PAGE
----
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Marylebone, London Travel Guide

Marylebone Summary


  • Regent's Park, home to beautiful gardens, the London Zoo, and historic mansions
  • Lots of shops along Oxford Street
  • Where Sherlock Holmes' ficitonal hangout is located
  • Madame Tussaud's massive collection of wax figures


  • Some areas get very crowded
  • Not as many culturally significant sites as other London neighborhoods

What It's Like

Marylebone isn't quite as upscale as its neighbor, Mayfair, but it's still an upscale residential area, and is home to several popular tourist destinations and numerous hotels. Bordered on the South by the iconic Oxford Street, a main thoroughfare lined by shops, Marylebone can get quite crowded with tourists, particularly during the weekends and holidays. Another popular spot in Marylebone is Regent's Park; originally Henry VIII's deer park, this massive royal park is characterized by multiple gardens (such as Queen Mary's), the London Zoo, and several luxurious historic villas, some of which are still private residences of the rich and famous.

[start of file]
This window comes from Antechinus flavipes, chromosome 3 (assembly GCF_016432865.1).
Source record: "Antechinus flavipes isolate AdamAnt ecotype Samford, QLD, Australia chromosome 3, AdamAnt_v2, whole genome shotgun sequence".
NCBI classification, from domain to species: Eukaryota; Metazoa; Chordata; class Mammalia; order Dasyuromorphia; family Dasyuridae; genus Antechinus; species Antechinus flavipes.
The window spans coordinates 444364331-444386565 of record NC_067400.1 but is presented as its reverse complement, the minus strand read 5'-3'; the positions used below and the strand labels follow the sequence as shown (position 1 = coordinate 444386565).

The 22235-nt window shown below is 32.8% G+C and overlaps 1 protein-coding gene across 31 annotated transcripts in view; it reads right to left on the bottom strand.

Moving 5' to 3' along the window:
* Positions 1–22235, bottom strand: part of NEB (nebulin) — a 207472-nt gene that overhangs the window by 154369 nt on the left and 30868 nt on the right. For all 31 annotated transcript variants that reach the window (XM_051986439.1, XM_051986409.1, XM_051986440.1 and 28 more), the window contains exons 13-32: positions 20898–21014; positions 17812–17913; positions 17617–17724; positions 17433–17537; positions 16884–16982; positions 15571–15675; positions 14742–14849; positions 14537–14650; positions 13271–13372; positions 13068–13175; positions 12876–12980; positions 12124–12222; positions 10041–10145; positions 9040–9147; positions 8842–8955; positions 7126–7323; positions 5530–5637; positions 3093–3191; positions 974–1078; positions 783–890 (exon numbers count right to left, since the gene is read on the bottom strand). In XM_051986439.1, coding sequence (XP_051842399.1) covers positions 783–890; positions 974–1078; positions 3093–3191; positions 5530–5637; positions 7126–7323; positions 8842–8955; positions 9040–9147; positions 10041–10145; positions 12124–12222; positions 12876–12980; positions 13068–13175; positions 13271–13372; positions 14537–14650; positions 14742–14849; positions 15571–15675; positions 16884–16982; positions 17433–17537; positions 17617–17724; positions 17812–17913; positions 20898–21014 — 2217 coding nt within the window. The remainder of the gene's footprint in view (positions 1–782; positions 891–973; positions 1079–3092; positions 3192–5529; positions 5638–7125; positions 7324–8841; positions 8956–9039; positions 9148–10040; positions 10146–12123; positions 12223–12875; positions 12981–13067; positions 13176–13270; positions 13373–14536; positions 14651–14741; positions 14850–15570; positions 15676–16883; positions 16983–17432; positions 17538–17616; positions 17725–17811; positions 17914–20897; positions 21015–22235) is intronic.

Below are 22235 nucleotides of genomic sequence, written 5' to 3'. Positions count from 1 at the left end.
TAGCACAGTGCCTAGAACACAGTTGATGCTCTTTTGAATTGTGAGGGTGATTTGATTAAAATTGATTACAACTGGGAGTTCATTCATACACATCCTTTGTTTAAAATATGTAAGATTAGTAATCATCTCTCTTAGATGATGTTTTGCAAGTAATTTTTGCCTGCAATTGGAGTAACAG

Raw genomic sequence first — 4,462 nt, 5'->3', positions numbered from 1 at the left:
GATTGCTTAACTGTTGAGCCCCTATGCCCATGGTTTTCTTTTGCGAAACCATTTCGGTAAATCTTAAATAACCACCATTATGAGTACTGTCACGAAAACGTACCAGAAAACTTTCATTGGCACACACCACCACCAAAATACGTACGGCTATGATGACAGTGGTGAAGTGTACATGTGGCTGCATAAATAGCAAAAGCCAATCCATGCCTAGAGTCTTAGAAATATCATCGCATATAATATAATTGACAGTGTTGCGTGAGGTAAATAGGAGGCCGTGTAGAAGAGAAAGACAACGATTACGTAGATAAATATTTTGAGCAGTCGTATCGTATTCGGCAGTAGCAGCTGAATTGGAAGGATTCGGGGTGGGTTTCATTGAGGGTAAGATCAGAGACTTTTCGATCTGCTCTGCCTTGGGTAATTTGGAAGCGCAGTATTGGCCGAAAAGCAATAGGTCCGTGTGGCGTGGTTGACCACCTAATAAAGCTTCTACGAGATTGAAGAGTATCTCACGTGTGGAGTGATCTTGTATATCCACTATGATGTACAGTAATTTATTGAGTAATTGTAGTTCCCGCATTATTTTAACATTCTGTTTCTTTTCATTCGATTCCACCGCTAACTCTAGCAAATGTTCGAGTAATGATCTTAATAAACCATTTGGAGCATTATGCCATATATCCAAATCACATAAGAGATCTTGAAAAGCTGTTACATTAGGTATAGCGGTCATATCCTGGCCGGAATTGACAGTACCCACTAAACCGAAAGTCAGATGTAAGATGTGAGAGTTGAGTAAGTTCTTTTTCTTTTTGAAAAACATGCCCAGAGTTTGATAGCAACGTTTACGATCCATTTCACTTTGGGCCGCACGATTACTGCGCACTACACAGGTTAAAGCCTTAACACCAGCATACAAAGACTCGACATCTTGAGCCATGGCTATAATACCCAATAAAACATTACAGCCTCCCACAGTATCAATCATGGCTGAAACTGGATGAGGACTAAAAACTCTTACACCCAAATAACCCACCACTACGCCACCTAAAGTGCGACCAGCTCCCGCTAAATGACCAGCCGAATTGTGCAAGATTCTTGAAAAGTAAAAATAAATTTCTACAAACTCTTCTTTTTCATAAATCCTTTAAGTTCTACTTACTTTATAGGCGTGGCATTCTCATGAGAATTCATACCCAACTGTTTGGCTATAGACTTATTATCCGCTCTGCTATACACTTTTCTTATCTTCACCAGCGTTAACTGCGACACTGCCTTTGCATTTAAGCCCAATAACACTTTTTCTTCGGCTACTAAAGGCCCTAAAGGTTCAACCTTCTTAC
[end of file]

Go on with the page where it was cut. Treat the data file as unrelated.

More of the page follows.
Although Marylebone does not have as many museums as, say, Kensington, the neighborhood is still home to several museums and tourist sites. Sherlock Holmes' fictional hangout along Baker Street is a popular spot among visitors, as is the famous Madame Tussaud's. The Wallace Collection museum, housed in a historic mansion, is a lesser known, but culturally significant, with furniture and paintings dating back to the 15th century.

Where to Stay

Though Marylebone used to be populated only by historic B&Bs, today visitors can find almost any hotel they are looking for: budget, luxurious, quaint, the list goes on. Many choose to stay either close to Regent's Park or Oxford Street; both border the area and make visiting other nieghborhoods a breeze.

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